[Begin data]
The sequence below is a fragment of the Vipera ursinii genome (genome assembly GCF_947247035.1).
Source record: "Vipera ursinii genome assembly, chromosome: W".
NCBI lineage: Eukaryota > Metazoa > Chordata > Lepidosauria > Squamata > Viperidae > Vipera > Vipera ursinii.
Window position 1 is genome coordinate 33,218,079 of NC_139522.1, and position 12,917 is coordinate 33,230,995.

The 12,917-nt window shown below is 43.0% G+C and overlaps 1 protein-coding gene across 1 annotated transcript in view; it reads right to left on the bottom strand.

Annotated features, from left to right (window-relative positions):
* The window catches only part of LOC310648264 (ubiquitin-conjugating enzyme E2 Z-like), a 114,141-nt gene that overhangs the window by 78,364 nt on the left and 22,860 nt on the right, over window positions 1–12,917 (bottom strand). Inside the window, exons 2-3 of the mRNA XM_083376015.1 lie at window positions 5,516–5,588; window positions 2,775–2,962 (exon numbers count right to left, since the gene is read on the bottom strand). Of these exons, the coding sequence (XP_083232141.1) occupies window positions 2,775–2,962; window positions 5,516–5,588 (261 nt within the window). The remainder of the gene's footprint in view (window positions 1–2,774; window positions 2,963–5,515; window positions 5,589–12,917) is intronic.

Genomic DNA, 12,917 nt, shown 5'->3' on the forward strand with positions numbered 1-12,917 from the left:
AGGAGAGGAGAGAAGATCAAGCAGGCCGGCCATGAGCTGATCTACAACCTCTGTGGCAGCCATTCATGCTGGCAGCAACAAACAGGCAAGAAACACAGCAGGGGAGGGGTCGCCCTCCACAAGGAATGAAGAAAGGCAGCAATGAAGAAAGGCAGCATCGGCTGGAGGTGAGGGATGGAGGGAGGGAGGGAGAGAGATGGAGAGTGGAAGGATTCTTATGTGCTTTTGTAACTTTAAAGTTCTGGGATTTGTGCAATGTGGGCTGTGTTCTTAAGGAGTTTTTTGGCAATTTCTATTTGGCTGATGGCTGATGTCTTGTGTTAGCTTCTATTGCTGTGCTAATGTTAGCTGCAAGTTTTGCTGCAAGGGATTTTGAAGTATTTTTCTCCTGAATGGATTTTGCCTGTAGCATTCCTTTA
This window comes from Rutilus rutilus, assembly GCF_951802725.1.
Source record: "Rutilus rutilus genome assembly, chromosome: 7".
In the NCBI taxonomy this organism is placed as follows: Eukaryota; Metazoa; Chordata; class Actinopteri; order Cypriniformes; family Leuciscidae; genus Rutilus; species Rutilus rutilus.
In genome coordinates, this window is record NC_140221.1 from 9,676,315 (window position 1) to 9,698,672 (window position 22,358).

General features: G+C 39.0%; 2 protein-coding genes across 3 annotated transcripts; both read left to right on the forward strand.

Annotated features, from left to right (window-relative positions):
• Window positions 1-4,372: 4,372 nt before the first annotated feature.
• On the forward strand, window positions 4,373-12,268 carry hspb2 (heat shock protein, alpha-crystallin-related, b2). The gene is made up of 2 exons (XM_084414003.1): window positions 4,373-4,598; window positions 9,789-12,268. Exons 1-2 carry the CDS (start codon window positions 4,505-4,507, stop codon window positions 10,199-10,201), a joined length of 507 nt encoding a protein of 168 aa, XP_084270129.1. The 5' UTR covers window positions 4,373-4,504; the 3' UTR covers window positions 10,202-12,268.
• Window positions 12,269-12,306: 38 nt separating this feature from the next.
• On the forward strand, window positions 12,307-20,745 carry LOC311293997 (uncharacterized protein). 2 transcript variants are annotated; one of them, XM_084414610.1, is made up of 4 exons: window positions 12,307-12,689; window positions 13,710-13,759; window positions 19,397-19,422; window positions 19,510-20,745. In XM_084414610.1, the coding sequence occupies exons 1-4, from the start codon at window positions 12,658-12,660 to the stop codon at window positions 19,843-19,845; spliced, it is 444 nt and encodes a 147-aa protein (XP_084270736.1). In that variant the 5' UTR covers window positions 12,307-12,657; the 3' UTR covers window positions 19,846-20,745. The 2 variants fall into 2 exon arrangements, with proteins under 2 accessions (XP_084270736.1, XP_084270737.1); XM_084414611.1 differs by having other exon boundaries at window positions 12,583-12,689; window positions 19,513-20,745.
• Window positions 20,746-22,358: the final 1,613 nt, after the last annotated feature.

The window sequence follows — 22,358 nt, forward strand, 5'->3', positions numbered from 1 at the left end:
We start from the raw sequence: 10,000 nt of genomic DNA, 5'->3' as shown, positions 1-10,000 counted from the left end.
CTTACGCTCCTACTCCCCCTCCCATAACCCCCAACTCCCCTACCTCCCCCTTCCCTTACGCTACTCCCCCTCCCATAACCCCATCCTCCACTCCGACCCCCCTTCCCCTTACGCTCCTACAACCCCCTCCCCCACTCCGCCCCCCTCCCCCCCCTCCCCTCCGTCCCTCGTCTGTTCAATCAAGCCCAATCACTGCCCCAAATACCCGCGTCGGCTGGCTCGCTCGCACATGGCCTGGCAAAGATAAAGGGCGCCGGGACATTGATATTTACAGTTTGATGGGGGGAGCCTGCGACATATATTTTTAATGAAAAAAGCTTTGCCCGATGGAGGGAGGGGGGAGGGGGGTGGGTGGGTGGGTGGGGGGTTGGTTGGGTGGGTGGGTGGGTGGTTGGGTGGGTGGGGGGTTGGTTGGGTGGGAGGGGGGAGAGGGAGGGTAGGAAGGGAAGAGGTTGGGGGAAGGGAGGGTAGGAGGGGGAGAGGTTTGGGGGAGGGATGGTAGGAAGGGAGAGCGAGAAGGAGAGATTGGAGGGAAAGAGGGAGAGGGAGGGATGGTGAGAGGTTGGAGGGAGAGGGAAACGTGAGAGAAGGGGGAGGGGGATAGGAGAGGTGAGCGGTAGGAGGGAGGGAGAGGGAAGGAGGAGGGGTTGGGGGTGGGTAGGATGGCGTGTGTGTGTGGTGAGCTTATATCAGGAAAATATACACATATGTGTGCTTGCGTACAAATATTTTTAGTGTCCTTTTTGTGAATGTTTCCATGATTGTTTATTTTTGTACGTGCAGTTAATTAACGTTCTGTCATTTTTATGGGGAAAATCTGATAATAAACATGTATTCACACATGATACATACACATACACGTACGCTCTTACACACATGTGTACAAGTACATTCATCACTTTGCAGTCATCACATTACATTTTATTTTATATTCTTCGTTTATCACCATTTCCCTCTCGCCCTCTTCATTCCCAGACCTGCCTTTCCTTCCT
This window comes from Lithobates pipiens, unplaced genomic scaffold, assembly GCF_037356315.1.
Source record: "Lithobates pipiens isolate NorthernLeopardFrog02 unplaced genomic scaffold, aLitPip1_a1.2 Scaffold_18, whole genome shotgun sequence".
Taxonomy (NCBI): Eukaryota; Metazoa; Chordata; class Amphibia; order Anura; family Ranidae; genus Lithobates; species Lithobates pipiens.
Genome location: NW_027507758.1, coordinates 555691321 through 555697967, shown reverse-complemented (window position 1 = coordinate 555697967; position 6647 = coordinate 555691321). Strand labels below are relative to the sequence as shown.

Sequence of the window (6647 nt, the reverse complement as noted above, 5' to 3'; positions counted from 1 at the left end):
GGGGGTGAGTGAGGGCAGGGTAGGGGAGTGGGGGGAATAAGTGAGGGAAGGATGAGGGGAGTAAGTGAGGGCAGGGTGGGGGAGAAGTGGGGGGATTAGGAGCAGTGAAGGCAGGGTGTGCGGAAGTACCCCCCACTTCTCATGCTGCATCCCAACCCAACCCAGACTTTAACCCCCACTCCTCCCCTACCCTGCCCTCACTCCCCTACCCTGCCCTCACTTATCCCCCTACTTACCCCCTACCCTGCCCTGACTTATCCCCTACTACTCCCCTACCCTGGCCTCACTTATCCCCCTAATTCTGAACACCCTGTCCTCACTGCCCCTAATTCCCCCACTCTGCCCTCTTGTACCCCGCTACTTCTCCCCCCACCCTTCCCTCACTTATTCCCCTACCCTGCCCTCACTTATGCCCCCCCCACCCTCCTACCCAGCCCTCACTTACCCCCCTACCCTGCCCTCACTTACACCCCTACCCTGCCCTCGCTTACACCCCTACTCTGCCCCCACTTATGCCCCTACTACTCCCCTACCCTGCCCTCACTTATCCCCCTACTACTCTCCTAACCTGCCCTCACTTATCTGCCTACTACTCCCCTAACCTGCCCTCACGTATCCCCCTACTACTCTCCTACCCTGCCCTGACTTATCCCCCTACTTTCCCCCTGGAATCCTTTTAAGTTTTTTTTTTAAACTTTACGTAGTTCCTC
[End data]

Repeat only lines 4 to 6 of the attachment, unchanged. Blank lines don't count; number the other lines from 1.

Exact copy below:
Window position 1 is genome coordinate 33,218,079 of NC_139522.1, and position 12,917 is coordinate 33,230,995.

The 12,917-nt window shown below is 43.0% G+C and overlaps 1 protein-coding gene across 1 annotated transcript in view; it reads right to left on the bottom strand.

Annotated features, from left to right (window-relative positions):